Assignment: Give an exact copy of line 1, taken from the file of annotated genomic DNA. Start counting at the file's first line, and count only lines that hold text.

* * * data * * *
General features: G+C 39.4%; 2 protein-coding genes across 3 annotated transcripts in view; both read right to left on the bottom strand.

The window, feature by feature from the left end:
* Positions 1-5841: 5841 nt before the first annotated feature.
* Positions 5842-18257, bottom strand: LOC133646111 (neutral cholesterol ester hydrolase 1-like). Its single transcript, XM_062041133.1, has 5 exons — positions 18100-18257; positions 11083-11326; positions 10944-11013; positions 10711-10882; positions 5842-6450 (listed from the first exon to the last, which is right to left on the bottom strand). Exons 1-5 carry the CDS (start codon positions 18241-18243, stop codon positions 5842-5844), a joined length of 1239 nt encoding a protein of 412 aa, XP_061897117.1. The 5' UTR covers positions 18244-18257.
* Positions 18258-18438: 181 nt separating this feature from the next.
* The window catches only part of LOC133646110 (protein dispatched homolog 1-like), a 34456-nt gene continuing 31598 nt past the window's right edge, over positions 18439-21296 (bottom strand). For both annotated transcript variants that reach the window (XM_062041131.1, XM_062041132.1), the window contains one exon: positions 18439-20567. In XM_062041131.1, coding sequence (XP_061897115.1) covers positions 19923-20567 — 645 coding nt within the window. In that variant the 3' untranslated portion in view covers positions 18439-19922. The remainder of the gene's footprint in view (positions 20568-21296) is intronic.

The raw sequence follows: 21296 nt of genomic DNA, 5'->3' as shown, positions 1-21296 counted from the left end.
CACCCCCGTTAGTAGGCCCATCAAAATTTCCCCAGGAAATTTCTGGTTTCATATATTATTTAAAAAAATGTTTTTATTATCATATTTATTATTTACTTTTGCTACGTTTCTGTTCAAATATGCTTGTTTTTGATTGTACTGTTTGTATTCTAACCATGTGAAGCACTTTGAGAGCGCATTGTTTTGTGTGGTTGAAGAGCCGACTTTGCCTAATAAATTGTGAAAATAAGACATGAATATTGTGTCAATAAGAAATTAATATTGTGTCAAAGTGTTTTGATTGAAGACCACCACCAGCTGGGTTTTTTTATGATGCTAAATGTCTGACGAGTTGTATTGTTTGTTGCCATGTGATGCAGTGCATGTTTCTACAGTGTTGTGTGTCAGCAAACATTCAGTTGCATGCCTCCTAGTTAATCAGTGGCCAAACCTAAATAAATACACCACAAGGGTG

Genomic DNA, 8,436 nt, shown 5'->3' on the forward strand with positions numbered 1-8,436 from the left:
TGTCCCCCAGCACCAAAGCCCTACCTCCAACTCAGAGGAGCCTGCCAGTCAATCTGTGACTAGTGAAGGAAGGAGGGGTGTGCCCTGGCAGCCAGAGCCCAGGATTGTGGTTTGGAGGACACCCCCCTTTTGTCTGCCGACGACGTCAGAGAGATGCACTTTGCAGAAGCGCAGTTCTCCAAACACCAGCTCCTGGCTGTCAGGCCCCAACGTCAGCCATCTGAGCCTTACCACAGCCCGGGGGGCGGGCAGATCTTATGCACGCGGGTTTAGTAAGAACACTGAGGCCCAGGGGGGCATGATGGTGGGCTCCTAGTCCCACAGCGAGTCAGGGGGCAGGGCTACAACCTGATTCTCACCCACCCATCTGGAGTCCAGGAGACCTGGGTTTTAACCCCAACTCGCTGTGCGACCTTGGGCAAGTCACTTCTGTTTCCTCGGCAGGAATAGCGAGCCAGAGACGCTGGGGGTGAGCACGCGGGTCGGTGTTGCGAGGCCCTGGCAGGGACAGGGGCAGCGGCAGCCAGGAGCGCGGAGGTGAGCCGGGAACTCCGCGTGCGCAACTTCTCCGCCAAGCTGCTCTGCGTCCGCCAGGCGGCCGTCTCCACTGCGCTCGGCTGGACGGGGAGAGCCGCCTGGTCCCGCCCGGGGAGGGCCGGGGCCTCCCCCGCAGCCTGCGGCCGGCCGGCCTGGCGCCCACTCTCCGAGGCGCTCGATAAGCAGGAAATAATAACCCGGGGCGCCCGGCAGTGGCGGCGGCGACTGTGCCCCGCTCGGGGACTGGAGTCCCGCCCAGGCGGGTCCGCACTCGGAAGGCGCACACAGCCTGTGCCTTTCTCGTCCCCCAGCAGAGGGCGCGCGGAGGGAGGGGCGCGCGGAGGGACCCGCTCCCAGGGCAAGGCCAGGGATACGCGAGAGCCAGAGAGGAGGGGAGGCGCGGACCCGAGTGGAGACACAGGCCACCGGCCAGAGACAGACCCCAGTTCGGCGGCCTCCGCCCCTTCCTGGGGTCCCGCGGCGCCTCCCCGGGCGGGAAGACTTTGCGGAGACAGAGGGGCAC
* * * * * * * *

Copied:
General features: G+C 39.4%; 2 protein-coding genes across 3 annotated transcripts in view; both read right to left on the bottom strand.